Cybercrime continues to evolve, with new threats set to surface this year. In this age of digital transformation, hackers are constantly looking for fresh ways to deceive individuals and organizations.
The first step to fighting cyberattacks is to know what you’re up against. By understanding how new threats work, you can safeguard your data properly and reduce your vulnerability to them.
The Internet of Things is rapidly growing every day. Apart from laptops, routers, and tablets, it now includes smart watches, household appliances, smart watches, medical devices, automobiles, home security devices, and even manufacturing equipment.
Consumers and organizations use connected devices to save money and centralize their processes. Unfortunately, more connected devices make IoT networks more vulnerable to malicious attacks and infections. Once a hacker infiltrates the central system, all IoT devices connected to it can be used to overload networks, access private data, or lock down vital equipment for financial gain.
Deepfakes are fake videos or audio recordings used for felonious purposes. They require a mix of artificial intelligence (AI) and machine learning called deep learning which uses artificial neural networks to realize and adapt to data patterns.
Deep fakes closely resemble the real thing which makes them highly dangerous. This type of forgery can be used to interfere with politics, media, and financial markets. For example, a politician or any famous person could be faked making a malicious comment to tarnish their name and manipulate election results. In business, fake videos or audios can be used to mimic CEOs and senior executives, steal billions from corporations, and disrupt operations. A convincingly faked recording of a CEO could be used to fool the accounts team to deposit money into a criminal’s bank account.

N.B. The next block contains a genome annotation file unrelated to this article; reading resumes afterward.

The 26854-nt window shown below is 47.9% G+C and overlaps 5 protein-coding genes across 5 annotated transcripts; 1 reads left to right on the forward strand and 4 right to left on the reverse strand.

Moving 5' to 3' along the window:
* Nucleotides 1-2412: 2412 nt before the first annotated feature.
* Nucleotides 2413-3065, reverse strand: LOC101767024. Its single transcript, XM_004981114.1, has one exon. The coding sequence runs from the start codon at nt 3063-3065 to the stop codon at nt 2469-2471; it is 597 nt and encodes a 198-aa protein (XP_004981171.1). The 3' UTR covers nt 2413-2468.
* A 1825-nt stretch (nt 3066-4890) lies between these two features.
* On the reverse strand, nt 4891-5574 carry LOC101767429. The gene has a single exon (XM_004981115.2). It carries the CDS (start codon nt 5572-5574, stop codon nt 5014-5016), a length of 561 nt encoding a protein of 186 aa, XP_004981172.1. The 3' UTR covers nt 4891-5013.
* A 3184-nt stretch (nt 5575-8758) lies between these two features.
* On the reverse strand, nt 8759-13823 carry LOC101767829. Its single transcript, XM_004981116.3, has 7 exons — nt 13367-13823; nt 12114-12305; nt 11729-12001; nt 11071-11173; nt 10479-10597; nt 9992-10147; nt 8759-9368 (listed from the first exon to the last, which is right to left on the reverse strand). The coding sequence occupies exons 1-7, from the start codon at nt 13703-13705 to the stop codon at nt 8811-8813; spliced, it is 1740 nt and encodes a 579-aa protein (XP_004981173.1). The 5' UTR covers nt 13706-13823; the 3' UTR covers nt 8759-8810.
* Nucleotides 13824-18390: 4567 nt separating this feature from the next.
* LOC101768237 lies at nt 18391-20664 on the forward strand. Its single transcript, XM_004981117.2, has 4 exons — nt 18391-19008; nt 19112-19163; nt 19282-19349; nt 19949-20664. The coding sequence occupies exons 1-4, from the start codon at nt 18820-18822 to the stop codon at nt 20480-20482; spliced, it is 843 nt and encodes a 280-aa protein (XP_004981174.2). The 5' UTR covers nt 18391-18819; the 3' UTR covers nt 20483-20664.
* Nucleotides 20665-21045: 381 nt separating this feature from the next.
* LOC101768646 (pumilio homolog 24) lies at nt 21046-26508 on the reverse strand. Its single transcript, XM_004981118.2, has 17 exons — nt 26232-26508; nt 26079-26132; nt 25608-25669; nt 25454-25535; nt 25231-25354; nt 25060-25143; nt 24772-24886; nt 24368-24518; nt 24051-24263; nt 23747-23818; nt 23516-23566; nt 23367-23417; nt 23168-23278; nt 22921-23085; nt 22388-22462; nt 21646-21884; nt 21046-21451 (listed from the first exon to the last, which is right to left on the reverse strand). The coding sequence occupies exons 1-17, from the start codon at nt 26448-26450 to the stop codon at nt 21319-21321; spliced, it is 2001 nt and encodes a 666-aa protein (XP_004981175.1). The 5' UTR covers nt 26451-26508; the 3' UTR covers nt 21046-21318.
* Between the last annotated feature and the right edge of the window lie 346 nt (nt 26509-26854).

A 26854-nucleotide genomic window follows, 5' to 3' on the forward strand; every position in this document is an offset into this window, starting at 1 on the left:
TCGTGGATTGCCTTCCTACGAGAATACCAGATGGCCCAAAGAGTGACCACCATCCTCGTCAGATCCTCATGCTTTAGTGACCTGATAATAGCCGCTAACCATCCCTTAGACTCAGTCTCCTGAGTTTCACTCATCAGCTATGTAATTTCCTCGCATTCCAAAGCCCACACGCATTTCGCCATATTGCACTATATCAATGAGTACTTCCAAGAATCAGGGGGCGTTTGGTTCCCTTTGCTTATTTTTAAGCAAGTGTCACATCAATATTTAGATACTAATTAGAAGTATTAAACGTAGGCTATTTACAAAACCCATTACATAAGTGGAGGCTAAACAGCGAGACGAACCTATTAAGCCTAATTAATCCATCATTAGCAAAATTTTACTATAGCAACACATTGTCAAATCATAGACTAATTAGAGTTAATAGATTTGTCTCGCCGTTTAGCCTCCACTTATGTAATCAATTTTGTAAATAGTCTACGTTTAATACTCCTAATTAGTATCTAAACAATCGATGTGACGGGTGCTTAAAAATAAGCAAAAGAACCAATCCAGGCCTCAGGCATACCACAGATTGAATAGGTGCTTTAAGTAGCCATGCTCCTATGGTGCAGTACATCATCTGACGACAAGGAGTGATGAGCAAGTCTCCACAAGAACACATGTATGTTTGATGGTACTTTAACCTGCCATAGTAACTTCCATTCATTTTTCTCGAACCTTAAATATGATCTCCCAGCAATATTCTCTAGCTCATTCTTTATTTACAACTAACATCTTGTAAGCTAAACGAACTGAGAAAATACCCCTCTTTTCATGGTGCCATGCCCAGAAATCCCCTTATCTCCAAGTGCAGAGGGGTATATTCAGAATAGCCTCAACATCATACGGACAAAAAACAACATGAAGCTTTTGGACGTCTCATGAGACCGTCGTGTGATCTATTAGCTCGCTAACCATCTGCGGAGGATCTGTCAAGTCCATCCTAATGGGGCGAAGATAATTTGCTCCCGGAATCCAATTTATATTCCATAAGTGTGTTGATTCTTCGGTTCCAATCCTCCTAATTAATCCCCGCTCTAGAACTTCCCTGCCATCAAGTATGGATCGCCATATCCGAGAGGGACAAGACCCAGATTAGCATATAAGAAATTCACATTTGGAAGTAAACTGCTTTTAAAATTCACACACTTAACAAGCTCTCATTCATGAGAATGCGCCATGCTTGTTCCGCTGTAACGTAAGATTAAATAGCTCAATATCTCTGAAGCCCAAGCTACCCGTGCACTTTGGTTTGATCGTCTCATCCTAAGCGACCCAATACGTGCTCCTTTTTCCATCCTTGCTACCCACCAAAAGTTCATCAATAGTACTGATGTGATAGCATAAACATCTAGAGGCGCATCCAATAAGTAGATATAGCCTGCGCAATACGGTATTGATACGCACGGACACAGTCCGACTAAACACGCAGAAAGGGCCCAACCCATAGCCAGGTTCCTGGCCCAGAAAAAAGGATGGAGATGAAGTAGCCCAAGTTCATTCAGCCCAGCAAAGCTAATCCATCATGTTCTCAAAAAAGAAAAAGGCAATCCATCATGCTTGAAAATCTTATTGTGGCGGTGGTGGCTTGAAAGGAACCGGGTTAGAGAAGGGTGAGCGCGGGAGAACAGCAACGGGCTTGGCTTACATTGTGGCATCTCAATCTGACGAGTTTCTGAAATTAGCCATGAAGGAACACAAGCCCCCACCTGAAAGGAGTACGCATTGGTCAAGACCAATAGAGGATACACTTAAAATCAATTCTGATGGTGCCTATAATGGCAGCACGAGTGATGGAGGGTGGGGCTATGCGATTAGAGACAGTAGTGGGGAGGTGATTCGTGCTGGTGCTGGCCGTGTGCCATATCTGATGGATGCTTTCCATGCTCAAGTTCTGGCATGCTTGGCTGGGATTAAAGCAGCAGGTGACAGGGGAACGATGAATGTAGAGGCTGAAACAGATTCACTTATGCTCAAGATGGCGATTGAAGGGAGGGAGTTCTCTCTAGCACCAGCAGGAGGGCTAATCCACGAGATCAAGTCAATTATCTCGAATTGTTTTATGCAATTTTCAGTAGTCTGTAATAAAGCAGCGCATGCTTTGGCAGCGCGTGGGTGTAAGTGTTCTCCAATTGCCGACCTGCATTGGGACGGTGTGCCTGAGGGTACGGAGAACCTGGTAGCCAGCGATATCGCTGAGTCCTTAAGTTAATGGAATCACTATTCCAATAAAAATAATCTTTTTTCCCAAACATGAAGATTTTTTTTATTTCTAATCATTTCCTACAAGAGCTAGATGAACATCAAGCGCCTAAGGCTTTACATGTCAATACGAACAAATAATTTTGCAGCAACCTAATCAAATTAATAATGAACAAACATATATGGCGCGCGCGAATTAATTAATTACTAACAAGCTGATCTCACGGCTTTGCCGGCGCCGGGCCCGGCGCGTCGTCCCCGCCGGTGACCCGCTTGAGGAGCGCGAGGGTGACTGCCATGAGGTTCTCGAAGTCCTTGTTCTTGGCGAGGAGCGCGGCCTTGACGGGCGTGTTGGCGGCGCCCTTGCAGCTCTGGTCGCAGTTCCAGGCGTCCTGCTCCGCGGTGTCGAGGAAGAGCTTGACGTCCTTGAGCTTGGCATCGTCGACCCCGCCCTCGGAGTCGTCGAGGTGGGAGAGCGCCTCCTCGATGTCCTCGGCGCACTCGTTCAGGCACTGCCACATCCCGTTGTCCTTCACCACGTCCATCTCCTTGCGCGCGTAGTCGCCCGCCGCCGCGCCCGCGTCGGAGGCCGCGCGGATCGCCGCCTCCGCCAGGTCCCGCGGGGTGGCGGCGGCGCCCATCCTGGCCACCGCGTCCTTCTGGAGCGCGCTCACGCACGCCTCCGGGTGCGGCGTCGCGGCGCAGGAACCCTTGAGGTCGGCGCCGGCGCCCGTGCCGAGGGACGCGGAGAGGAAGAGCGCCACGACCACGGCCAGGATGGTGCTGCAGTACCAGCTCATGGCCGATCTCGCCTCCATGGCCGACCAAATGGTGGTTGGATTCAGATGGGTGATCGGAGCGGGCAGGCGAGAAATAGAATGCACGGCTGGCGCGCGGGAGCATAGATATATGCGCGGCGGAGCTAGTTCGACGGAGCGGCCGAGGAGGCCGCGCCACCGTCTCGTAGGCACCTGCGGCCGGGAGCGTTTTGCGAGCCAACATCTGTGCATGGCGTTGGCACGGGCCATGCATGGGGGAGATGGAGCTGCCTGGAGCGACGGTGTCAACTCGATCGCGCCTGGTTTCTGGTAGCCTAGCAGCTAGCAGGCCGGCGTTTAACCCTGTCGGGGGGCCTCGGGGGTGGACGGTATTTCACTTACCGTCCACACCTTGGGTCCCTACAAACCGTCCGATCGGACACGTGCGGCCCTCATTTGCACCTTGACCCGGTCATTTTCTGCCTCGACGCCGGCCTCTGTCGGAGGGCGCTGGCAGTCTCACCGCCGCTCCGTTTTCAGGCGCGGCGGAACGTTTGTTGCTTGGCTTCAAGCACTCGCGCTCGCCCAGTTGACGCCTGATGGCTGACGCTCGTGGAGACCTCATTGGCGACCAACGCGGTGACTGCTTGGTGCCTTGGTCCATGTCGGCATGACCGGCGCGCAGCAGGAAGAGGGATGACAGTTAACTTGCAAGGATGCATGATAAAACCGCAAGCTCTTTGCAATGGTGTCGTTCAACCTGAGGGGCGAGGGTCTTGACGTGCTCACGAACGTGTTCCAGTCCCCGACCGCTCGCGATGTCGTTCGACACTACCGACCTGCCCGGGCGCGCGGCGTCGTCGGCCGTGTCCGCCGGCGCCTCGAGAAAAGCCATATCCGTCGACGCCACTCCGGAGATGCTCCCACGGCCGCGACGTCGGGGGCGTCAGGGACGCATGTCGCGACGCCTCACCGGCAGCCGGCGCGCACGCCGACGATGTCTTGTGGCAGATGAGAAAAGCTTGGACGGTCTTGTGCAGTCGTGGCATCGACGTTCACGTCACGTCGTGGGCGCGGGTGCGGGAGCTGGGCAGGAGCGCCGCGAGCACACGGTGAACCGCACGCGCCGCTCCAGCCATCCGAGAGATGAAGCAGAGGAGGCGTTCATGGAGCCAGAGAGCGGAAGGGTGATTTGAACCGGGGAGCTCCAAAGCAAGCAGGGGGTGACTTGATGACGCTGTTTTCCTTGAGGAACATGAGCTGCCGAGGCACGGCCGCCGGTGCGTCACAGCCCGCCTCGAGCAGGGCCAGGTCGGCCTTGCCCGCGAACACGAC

Today, there are several downloadable apps and software that allow people to create deep fakes. While amateurs may swap people’s faces or alter audio tracks for laughs, cybercriminals can easily take advantage of deepfakes to steal money or spread false information.
Additionally, cybercriminals are leveraging a new type of spyware called “stalkerware” which gives them access to a victim’s smartphone data. By gaining a more detailed idea of their victims’ activities, cybercriminals can create more sophisticated and realistic deepfakes.
Phishing is a form of social engineering attack that’s used to deceive victims into handing over sensitive data such as login details and credit card information. Attackers use a variety of methods from phone calls to social media to reach their victims.
These days, cybercriminals are improving their fraudelent tactics through phishing kits. Once loaded, the kit is designed to replicate websites of legitimate brands, banks, and organizations. The goal is to convince the victim of the site’s authenticity, so they can gain access to login details and other sensitive data.
SMiShing (SMS phishing) is also predicted to rise in the coming years. In this tactic, attackers use messaging apps like Slack, Skype, and WhatsApp to entice users into installing malware on their phones which exposes their sensitive data. Most SMiShing attempts are reported to be malicious messages disguised as fundraising initiatives. Such attacks enable hackers to access personal financial information and even private databases.
No one is exempt from cybercrime. A data breach could cost you thousands or millions of dollars in sales or personal savings. That said, make it a point to change your passwords and invest in strong data leakage prevention systems. Updating your cybersecurity efforts regularly will give you maximum protection.